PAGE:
'BodyBreak''s Hal Johnson: Racist Encounters Lead To Iconic Series' Creation

The health and fitness PSAs are well-loved by Canadians, but almost didn't happen.

To this day, the words, “Stay fit and have fun!” accompanied by a catchy tune can induce instant Canadian nostalgia for those who watched BodyBreak, the beloved ’90s fitness PSAs starring national treasures Hal Johnson and Joanne McLeod.

While the show’s signature light-hearted approach to healthy living scored big with viewers, Johnson recently opened up on the couple’s YouTube channel about its more sombre origins: it turns out combating racism was the fitness show’s main goal when the couple created it in 1988.

Before the decade that gave us his iconic show (as well as Dunkaroos and Degrassi reruns), Johnson scored a dream job, as a sports reporter at TSN. However, he was fired hours after getting the good news.

“The higher-ups said that because I’m Black and ... because they already have a Black reporter, they don’t want to have two Black reporters,” he recalled.

Watch the video above to hear about what Johnson had to say about this and other racist run-ins with people in power.

Johnson and McLeod decided to challenge racist attitudes and perceptions about couples of different races, by building in acceptance from the show’s early planning stages.

They were turned down by 42 companies, before TSN once again got involved. The outlet expressed interest is airing the series. However, there was a catch; they wanted a white man to star instead of Johnson.

“We don’t think the Canadian public is ready for a Black and white couple together,” a TSN executive told Johnson.

That stung the pair, who have previously spoken out about racism on their website.

“The rejections that hurt Hal and I the most were those in which people expressed a concern about the image of a Black-Irish man and Italian-German woman interacting as equal partners,” McLeod wrote. “They said Canadians would not accept interracial hosts.”

The rejection inspired the couple to reach out to the government-funded organization, ParticpACTION. It signed them on for six successful episodes, which eventually spawned the full syndicated series.

“It turns out that Canadians have been far more accepting when it comes to matters of race than those early doubters gave them credit for,” McLeod stated.

The couple continue to enjoy successful careers as fitness experts and event speakers, with the show living on as online vlogs. Their latest videos partner with the Canadian Frailty Network to help older Canadians regain muscle strength.

“Without TSN [leading] me to go that route, without the racism they displayed, without the racism of that client ... all those little things created ‘BodyBreak,’” he said.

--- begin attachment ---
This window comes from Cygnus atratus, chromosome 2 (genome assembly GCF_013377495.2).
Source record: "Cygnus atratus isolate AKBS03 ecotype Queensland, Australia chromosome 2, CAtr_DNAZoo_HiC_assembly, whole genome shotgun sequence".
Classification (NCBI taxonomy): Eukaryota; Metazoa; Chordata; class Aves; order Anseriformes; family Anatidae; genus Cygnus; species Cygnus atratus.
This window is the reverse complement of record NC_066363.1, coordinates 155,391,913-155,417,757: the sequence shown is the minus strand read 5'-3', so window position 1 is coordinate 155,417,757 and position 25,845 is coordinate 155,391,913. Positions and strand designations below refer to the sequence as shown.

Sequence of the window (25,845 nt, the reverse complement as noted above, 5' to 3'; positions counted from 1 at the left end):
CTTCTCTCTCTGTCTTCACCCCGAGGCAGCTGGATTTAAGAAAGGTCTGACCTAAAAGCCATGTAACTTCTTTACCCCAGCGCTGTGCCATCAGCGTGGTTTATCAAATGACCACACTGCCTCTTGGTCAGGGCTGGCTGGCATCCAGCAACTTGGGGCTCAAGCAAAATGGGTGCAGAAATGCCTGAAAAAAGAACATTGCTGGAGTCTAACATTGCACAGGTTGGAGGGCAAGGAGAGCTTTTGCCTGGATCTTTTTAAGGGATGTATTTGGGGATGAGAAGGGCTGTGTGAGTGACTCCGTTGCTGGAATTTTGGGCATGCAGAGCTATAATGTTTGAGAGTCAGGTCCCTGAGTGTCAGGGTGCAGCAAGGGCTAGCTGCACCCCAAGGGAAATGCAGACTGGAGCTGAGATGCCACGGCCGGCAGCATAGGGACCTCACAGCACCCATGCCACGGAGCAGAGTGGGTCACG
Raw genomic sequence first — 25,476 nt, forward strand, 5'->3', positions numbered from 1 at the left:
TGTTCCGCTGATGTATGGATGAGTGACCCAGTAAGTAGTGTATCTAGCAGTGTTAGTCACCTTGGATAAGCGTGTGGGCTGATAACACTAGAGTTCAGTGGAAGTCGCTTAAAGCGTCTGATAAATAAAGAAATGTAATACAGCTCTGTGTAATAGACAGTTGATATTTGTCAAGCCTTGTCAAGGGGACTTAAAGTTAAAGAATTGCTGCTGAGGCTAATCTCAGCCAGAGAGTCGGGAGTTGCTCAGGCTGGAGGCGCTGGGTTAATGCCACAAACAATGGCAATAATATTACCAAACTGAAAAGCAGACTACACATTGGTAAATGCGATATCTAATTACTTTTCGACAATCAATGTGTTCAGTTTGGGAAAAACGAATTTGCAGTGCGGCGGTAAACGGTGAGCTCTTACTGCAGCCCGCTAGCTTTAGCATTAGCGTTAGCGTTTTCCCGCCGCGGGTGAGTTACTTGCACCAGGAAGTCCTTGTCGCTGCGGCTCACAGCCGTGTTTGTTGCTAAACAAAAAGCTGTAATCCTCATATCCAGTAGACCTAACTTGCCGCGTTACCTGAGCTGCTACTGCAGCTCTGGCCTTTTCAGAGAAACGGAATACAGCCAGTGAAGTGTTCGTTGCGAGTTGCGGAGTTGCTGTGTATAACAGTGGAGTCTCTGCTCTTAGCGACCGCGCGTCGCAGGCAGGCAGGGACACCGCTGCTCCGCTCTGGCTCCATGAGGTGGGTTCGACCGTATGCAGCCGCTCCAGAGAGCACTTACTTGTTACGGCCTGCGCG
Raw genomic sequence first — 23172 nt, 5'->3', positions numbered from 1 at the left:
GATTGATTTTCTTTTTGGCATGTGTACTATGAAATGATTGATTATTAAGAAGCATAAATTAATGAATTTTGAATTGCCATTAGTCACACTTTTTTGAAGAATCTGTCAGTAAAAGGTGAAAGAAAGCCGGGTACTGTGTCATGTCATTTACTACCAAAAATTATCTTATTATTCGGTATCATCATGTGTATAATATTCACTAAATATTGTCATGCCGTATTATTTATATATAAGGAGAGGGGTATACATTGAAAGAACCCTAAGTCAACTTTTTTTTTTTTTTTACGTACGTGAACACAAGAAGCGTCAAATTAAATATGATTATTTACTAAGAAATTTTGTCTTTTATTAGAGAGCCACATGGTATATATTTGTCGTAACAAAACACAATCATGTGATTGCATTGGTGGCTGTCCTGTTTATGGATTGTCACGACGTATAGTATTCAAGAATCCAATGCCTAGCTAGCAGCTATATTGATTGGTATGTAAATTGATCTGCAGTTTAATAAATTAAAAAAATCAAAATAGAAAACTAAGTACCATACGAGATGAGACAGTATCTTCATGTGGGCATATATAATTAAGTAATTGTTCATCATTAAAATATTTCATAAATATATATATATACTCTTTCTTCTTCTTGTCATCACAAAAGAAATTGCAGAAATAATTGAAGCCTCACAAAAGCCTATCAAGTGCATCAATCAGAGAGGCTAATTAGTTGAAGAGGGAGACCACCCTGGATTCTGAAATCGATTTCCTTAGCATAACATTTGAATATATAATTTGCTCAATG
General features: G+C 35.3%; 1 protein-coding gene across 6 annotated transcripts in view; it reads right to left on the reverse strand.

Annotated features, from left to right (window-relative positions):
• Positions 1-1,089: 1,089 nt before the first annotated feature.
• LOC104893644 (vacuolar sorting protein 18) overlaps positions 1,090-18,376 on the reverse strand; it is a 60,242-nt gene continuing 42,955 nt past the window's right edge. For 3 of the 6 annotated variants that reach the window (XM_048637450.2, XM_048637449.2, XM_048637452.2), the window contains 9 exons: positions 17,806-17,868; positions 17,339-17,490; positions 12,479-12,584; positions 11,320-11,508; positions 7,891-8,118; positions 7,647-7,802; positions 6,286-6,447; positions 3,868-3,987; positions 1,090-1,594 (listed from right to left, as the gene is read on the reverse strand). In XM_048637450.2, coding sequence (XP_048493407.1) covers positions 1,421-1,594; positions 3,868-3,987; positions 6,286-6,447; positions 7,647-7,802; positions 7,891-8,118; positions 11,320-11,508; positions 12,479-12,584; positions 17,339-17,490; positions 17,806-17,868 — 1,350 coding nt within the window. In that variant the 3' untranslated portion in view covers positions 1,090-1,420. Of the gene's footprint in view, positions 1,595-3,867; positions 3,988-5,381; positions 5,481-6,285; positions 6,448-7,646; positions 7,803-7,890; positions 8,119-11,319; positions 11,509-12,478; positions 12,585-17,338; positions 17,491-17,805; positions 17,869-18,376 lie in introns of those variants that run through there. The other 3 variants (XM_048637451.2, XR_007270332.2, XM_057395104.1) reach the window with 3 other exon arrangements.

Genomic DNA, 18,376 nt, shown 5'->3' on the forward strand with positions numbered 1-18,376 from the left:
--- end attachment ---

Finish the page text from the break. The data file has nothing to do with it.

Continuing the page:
A day after Johnson’s video was posted, TSN released a public apology to the media personality and shared that they would be part of a diversity task force with Bell Media in order to address the outlet’s lack of diversity.

“We apologize to Hal Johnson for the racism he experienced at TSN, beginning in 1988, a shameful part of our past,” the statement read, going on to thank him for sharing his experiences “as a reminder of the impact of racism in Canadian media that continues today.”

Black people in Canadian media continue to face barriers

The uphill struggle Johnson faced is something Black Canadians in the media industry continue to face every day.

Journalists have shared their anti-Black experiences on Twitter, including TSN anchor Kayla Grey, one of the few Black women who are on-air talent in Canada. Last week, many stood by her after keynote speaker Tim McClure tried to make her apologize for not allowing a white colleague’s use of the N-word in a blog post slide. She made a statement of solidarity with Johnson in a series of tweets.

Even emerging journalists have encountered early roadblocks: Journalism schools from around the country, notably Ryerson University and Carleton University, have been taken to task by their students for incidents of anti-Black racism, as well as the lack of support available for Black students and faculty. (Full disclosure: the author is a Ryerson journalism school graduate.)

There’s plenty of work to be done to prevent anyone from going through what Johnson and other Black Canadians have. Public accountability — such as Johnson’s candid video — has been proven to be a tool for change.

For example, writer Desmond Cole and other Canadian journalists are behind an open letter calling CBC’s Wendy Mesley to take responsibility after making a remark using an anti-Black term.

Younger generations are also taking part in actions that will pave the way for inclusive futures. After a petition by Ryerson students Tiffany Mongu, Breanna Xavier-Carter, Rosemary Akpan and Sara Jabakhanji garnered over 3,000 signatures, the university announced they would start a new course: “Reporting on Race: The Black community in the Media.”

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